Despite the short-term disruptions to bilateral trade caused by the Great East Japan Earthquake, economic relations between Japan and China are likely to deepen once again over the long term, according to an expert on the Chinese economy.
After taking massive damage to their supply chains from the March 11 earthquake and tsunami, Japanese manufacturers will increasingly move to diversify their parts-supply networks overseas in the coming years, with China inevitably becoming their No. 1 choice, said Kwan Chi Hung, a senior fellow at the Nomura Institute of Capital Markets Research.
Kwan made the comments Tuesday at a seminar organized by the Keizai Koho Center on the prospects for the Chinese economy and their implications for Japan.
China relies a lot on Japanese parts and materials for production, and companies in China — particularly those affiliated with Japanese firms — suffered heavy damage after the natural disasters forced automobile and electronics parts makers in Tohoku to halt production, he said.
In April, China-bound exports from Japan — now the world’s largest exporter to China — fell 6.8 percent from the previous year, forcing Chinese manufacturers to trim output. Toyota Motor Corp.’s production in China, for example, plunged by 30 to 50 percent of normal for six weeks starting in late April, Kwan said.
To reduce future exposure to such risks, Japanese firms are likely to accelerate moves to diversify their supply chains, which are concentrated in Japan, and China is expected to emerge as the logical choice for fresh investment, he said.
After Japan’s political ties with China began unravelling in the mid-2000s, Japanese companies grew wary of putting all their eggs in China’s basket, allowing combined investment in such emerging powers as India, Russia and Brazil to eclipse the level in China in recent years, Kwan said.
However, they are likely to turn once again to China, given its geographical advantage, developed industrial base and a growing economy that is outperforming all the other emerging powers, he said.
New investment is expected to focus on high technology rather than China’s cheap, labor-intensive operations, and China sees this as a prime opportunity to help its industries advance into higher value-added segments of the global market, Kwan said.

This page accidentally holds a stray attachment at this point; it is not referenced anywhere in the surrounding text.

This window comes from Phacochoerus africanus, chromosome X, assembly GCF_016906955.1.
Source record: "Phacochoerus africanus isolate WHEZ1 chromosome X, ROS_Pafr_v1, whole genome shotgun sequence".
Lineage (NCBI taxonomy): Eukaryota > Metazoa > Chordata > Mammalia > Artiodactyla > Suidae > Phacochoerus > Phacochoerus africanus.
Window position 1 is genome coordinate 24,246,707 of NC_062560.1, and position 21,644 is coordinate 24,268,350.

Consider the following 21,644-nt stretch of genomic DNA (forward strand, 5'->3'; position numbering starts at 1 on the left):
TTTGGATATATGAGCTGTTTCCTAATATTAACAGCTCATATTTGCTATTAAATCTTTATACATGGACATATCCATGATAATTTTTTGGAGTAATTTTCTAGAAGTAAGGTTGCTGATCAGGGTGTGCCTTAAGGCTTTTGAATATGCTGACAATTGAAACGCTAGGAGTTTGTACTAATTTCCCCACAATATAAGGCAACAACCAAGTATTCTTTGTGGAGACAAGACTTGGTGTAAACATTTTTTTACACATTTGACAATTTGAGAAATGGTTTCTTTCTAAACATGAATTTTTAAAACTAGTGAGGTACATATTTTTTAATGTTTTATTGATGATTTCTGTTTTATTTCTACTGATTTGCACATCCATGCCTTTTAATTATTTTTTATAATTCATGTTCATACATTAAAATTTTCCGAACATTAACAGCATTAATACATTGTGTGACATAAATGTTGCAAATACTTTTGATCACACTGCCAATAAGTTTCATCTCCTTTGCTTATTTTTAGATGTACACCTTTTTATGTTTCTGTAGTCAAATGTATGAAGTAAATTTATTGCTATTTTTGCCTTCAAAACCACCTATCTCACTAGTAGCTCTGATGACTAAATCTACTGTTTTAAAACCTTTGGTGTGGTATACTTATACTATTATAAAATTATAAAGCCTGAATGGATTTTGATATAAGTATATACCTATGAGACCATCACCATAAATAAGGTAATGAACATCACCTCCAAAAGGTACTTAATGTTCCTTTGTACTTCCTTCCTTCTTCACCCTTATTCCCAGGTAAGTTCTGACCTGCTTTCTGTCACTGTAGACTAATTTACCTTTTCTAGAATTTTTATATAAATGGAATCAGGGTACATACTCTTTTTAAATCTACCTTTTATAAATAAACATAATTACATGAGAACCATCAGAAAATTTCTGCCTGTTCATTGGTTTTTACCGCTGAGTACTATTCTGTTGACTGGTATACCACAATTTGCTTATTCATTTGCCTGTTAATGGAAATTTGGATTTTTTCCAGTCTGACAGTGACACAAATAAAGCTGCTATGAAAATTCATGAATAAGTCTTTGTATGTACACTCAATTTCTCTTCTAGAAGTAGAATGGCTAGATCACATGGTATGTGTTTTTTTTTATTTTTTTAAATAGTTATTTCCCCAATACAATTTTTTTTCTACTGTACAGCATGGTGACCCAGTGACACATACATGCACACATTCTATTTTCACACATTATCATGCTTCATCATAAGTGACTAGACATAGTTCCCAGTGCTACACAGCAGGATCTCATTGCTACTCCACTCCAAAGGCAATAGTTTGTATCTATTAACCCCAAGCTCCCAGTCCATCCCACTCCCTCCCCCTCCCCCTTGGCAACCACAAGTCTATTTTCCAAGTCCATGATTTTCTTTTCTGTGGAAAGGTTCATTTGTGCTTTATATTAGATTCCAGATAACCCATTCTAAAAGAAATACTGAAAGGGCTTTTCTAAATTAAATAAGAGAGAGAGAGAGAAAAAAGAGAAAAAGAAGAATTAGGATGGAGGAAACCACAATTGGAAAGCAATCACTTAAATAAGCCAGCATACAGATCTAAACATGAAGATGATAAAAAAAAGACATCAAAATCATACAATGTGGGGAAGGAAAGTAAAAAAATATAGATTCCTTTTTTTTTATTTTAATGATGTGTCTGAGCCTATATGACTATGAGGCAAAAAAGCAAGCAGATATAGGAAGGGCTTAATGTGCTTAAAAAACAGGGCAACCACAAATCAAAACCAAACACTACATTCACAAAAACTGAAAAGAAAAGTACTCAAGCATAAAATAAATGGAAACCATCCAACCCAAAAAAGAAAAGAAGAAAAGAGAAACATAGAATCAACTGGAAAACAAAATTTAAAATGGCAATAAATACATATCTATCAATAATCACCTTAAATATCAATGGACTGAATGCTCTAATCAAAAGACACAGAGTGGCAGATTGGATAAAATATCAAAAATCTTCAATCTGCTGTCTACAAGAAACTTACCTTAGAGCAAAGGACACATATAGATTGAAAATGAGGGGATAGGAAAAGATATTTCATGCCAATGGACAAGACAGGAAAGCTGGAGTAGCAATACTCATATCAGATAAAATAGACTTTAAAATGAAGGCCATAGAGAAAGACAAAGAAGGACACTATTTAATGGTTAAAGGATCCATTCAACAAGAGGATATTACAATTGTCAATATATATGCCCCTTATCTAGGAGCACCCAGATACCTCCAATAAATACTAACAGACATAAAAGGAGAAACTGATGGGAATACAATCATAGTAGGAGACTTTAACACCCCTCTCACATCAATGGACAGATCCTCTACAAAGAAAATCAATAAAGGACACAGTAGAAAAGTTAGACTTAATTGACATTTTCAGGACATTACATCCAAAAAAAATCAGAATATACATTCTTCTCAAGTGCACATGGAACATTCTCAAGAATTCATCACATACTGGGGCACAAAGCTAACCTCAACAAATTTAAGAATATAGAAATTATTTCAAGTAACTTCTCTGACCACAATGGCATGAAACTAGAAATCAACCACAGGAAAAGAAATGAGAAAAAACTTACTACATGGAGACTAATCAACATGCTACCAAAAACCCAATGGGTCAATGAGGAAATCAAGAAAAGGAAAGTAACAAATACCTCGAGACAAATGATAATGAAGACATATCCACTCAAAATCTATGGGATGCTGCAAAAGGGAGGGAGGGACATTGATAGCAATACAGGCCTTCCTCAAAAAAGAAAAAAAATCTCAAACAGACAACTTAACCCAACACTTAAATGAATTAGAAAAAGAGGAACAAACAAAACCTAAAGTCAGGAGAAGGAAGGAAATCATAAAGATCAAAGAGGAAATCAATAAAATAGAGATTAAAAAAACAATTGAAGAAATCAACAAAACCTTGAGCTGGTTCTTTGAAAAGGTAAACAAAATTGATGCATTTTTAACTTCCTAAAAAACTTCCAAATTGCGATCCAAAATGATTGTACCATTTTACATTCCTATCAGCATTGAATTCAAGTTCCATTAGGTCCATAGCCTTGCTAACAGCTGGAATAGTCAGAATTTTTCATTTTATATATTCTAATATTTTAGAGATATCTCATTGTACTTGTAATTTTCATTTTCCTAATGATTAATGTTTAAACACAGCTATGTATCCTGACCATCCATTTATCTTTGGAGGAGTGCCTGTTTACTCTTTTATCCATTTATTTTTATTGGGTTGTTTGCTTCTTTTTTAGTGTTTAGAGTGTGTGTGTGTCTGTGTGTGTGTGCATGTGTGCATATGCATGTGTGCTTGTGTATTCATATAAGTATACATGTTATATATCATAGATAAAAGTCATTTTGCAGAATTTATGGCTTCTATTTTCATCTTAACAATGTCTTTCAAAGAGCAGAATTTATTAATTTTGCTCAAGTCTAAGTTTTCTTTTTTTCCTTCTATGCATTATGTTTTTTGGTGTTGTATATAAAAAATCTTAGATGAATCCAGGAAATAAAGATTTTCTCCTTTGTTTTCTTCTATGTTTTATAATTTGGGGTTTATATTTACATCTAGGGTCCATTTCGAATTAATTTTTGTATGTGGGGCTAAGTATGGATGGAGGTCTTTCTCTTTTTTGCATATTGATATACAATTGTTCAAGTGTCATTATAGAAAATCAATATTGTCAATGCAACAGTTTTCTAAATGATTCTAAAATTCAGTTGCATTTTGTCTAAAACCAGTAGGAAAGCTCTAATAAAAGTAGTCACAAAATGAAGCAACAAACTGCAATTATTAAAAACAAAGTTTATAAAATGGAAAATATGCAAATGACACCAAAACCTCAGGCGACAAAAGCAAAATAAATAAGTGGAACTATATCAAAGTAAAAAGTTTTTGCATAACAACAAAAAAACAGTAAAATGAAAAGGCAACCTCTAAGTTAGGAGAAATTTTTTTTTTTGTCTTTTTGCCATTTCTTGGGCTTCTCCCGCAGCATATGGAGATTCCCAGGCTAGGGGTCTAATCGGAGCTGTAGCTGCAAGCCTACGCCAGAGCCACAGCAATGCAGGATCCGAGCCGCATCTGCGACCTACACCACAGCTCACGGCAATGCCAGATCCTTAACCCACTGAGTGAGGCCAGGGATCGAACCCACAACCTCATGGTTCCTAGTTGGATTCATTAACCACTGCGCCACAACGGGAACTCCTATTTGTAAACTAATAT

And China will no longer simply wait for those investments to arrive. Its cash-rich firms will aggressively seek out mergers and acquisitions of Japanese companies to obtain their higher value-added operations, including research and development, key component technologies, marketing and brand power, he pointed out.
Chinese attempts to acquire or invest in struggling Japanese companies with excellent technologies and established names has been rising in recent years and is likely to grow even further, given the economic problems created by the March 11 disasters, Kwan observed.
As for the prospects for the Chinese economy, Kwan noted that GDP growth will continue to gradually decelerate into the latter half of this year, with second quarter growth likely to slow to around 9 percent from 9.7 percent in January-March.
Inflation, which statistically trails GDP growth trends by about three quarters, is nearing its peak and will start coming down perhaps as early as next year, paving the way for China to loosen monetary policy to again spur growth later in 2012, he said.
Kwan said it is unlikely that the Chinese real estate bubble will get out of control, given that the government has been taking action to tame the overheating market since last year and noting that it has already entered a correction phase.
While it is not clear whether the measures taken so far are having the desired effect, there is no doubt that the Chinese government is “quite serious” about taming the bubble and will take additional steps if current measures prove insufficient, Kwan said, adding that he does not foresee a further uncontrolled rise in housing prices.
One positive factor for Chinese growth next year, Kwan noted, is that the Communist Party’s national convention is scheduled in the fall of 2012.
Over the three decades that have passed since economic reforms set in, Chinese growth in the year of the party’s convention, which is held every five years, has been 1.2 points higher than the average growth rate of 11.3 percent. It has not been analytically proven why this happens, but the Communist Party’s leadership, who can no longer rely on the ideology or charisma of past leaders like Mao Zedong and Deng Xiaoping, is apparently trying to use good economic performance as a way to justify their grip on power, he said.
And 2012 will be one of those rare years when China’s five-year political-economic cycle coincides with the presidential race in the United States, where growth also tends to be higher than average in an election year.
This will in fact be the first time this has happened in 20 years, Kwan said.